I have visualised performing this many times prior to actually doing it. What would I need? How would I do it? What would I say to those around me? etc…. . The learning points below have come out of many debriefs of moulages, actual cases and simulations sessions during my ED career.
Lets say the scenario given is: “You are the lead doc in resus. At 3pm the “red phone” rings, there is an adult male trauma call coming in 10mins of a penetrating chest injury who has a deteriorating conscious level”. As the patient is wheeled into Resus, he is now being ventilated with a BVM and hypotensive. Code Red activated.
How would you manage/ prepare yourselves and the trauma team in 10 mins. What kit would you get out ready? Would you call any other specialities down that are not usually part of the trauma team? Are you comfortable being able to lead this trauma. Lets say you are in a swanky MTC with lots of people including senior clinicians able to help you. In the simiulation scenario I was in, this is what happened next:
- Patient had an RSI. Whilst the anaesthetist was preparing for it, I remembered saying ( and the video playback confirmed it!) “Im going to do a thoracostomy on his left side as soon as the Rocuronium goes in and Dr X will do the Right…..”. The concept of doing thoracostomies simultaneously with intubation in a Peri-arrest patient was something new to me since working with HEMS, as was cross checking the site of the thoracostomies with Dr X. No blood/ air release.
- A bedside USS: large cardiac tamponade
- Resuscitative thoracotomy: 22 blade, Tough cut scissors, Gigli saw and inco pads. “Basic Kit but thorough training needed….”. Make your first cut deep enough so you are through to muscle. Before opening the chest, extend your thoracosotomy wounds posteriorly. This will allow the chest to open up like a “clamshell”, maximising your ability to identify anatomy. Use the Inco pads to lift the chest up. If the patient’s pericardium is very tense you may not be able to raise a “tent” with some Spencer Wells to make an incision. If this is the case, carefully make an incision with your scalpel trying to avoiding cutting the heart! Once the pericardium was open a large clot was released and there were 3 wounds. Then the cardiothoracic surgeons had arrived and sutured the wounds. You may need to clamp the internal mammary arteries if the resuscitation is successful, as they start to bleed. David Menzies did a nice post on his learning points from doing a thoracotomy-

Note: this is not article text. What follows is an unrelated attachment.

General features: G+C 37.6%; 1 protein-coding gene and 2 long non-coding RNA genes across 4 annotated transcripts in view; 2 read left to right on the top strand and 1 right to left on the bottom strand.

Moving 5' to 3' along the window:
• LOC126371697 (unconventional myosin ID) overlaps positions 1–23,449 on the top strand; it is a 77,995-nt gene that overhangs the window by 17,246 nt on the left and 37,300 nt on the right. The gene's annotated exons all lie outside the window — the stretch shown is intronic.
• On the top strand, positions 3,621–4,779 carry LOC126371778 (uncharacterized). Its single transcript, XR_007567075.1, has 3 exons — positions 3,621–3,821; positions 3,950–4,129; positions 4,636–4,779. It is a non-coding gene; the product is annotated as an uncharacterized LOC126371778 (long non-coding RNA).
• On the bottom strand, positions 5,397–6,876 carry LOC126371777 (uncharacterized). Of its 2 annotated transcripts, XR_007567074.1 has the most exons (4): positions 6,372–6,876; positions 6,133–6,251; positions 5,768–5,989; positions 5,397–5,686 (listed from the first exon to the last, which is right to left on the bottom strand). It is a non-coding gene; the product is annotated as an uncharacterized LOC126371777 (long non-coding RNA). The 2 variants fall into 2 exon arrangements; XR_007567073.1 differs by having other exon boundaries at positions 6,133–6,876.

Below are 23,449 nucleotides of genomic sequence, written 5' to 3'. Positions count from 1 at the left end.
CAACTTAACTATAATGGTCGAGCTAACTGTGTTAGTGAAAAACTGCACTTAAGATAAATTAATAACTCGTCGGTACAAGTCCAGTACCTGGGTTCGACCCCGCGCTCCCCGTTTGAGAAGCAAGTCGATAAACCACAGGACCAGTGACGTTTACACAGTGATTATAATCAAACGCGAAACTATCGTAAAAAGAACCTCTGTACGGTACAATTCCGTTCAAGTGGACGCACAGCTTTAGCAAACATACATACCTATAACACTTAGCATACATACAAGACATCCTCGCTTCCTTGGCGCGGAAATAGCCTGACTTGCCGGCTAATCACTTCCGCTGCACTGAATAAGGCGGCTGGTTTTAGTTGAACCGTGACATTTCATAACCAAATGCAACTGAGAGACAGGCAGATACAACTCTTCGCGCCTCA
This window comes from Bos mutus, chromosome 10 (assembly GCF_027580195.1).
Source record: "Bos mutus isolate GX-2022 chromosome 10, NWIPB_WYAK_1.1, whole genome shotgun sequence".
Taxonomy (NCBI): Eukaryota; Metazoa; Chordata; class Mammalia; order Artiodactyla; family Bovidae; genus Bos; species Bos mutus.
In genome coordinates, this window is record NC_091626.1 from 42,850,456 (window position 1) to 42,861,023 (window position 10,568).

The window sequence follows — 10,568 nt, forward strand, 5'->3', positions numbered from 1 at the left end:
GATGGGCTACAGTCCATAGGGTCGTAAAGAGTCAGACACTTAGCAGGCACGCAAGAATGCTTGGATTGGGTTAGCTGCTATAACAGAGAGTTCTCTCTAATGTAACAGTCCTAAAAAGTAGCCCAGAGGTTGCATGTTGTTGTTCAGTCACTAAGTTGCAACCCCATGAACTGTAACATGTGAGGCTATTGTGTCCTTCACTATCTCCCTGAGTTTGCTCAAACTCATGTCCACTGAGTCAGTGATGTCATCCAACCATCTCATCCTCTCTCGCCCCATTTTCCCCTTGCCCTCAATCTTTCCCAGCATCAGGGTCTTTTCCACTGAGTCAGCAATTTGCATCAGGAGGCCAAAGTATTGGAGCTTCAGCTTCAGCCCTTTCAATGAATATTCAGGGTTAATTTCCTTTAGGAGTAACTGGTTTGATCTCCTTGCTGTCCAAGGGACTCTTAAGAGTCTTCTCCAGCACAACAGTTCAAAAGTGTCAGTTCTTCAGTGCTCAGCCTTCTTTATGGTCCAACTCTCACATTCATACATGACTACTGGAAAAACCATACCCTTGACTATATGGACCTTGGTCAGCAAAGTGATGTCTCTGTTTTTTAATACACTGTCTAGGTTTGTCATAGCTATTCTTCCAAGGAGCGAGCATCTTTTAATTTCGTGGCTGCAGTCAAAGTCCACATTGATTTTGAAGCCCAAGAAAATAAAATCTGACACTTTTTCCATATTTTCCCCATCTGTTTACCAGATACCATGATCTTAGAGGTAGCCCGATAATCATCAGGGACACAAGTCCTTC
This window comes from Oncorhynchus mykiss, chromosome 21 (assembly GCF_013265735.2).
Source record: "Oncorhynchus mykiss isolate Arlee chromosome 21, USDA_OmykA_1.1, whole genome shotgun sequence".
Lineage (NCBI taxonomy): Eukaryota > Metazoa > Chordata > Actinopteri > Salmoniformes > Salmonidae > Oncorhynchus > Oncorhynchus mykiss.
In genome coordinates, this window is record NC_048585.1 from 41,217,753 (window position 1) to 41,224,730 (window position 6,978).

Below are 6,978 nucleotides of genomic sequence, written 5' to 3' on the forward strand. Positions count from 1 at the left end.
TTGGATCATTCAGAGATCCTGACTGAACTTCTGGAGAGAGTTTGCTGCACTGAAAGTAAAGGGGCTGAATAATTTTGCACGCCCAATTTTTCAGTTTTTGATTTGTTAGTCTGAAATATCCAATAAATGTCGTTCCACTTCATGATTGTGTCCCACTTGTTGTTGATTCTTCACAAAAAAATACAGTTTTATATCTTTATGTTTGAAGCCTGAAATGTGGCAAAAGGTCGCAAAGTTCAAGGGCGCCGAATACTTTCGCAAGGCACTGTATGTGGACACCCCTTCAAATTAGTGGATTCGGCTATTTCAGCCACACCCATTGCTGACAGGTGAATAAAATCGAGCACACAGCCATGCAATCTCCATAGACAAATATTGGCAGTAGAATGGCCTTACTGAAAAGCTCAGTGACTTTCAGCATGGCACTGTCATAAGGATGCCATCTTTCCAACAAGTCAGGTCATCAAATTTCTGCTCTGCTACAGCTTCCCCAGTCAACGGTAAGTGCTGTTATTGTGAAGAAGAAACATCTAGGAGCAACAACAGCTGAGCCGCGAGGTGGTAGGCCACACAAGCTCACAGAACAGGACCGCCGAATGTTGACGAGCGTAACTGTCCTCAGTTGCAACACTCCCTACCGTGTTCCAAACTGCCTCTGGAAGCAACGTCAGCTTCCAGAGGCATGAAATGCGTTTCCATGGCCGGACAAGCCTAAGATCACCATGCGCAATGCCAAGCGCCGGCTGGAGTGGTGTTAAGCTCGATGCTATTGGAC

4. Patient went to theatre.
5. Scenario ends in high fives as we are told he is discharged from hospital 2 weeks later. :o)
On the debrief one of the most important aspects to come out was that it can be useful to have multiple team leaders for the sick code red trauma patients. One will oversee everything and the others will have allocated smaller “teams” to manage, like the administration of blood products for example. I suppose you could liken it to a mini, mini, mini, mini (you get my drift) major incident where there silver and bronze command report to gold.Remember the role of being a team leader continues and is taken up by other senior clinicians as the patient goes to theatre and then onto the ICU.
The chance of survival from a ED thoracotomy is increased if a) the patient makes it to hospital and b) their heart never stopped beating c) it is a penetrating rather than a blunt injury.
There are multiple online blogs, papers and talks on how to do a thoracotomy, including this one from Trauma.org and this from Life in the Fast Lane. Read them, you never know when you may need to do it.
So my 3 Learning Points (although there are lots more) that are common to both cases:
1) The most difficult part is making the decision to do the procedure
2) “Sweat the small stuff…” Preparation is key. Be mentally prepared by visualising how you would do the procedure and go on the multiple courses available.
3) The role of being a good team leader and the importance of non-technical skills in managing sick patients. There are Trauma Team Leader courses, online posts on human factors, CRM (Crew Resource Management) and the role they play in managing sick patients.